Let’s say they do. Let’s say the switch occurs when Button would still be mathematically in contention, they pay the $100,000 fine and everything stands. What happens then? We wait. We wait and see if it affects the championship. If it doesn’t cost Button the championship, you would have to say it’s right. Only the most idealistic purist would say team-mates shouldn’t switch even when one is out of the championship and there are very few of those. The furore over Hockenheim was a result of the fact that there were so many more unknowns. What if Massa would have gone on to win another 4 races and right now be sitting 13 points behind Mark Webber? We know that’s not the case now, but we didn’t then. Ferrari, as much as it pains me to say, have had their decision proven right (all I question is their being allowed to keep Alonso’s points for an illegal tactic). But now we also know a lot more about the Hamilton-Button situation than the Alonso-Massa situation. It is easier on our consciences to right off Button’s chances, even if a miracle happens in Brazil. We’ve already had one, what’s the betting on three in a row? What’s the betting Button will actually take advantage of either of them, given he didn’t in Korea?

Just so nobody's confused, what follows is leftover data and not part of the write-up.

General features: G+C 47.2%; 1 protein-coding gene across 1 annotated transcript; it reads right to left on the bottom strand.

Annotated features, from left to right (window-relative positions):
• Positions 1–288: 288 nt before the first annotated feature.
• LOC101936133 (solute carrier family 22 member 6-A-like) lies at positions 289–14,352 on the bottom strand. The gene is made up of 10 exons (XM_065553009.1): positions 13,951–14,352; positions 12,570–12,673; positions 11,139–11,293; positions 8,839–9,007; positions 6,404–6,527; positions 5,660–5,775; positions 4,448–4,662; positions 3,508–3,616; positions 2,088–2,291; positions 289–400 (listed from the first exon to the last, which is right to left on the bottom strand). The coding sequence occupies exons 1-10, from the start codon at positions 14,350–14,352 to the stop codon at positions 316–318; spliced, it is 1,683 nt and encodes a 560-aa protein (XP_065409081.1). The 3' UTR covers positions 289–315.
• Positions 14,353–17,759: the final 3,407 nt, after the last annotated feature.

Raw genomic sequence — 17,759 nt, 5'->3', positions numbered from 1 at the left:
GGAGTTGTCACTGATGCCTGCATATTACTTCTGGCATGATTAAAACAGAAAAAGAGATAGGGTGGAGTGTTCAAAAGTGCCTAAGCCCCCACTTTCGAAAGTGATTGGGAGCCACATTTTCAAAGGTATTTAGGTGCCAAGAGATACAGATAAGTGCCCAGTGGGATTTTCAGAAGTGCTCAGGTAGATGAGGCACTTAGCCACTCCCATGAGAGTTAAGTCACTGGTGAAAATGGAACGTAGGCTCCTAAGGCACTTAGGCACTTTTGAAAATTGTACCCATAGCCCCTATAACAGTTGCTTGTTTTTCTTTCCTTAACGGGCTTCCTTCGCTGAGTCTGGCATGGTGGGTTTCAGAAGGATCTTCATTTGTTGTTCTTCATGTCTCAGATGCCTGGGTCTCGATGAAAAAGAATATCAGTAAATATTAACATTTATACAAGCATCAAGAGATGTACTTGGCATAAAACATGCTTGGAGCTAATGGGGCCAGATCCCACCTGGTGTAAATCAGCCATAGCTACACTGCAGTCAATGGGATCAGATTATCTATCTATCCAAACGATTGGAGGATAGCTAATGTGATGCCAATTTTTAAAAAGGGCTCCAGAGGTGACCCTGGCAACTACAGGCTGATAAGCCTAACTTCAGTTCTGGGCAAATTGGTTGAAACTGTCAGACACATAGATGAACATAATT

Perhaps this is moral fudging. Perhaps you don’t believe me when I say I’d feel the same way if Alonso and Massa or Webber and Vettel were in the exact same situation. Maybe I’m deluding myself in thinking I would. So let’s come to the crux: what if Button loses a championship because he helped Hamilton? Answer: I’d not be happy about it. Obviously I’d be ecstatic if Hamilton (or Webber) won instead because they’re the other two I’ve supported for the championship (as well as Massa). But I’d be as unhappy about it as I would have been had Schumacher had won in 1997, as unhappy as I am about him winning in 2002 and 2004 by shafting Barrichello even when there was no other contest and I would hope for Hamilton to win a better championship in the future.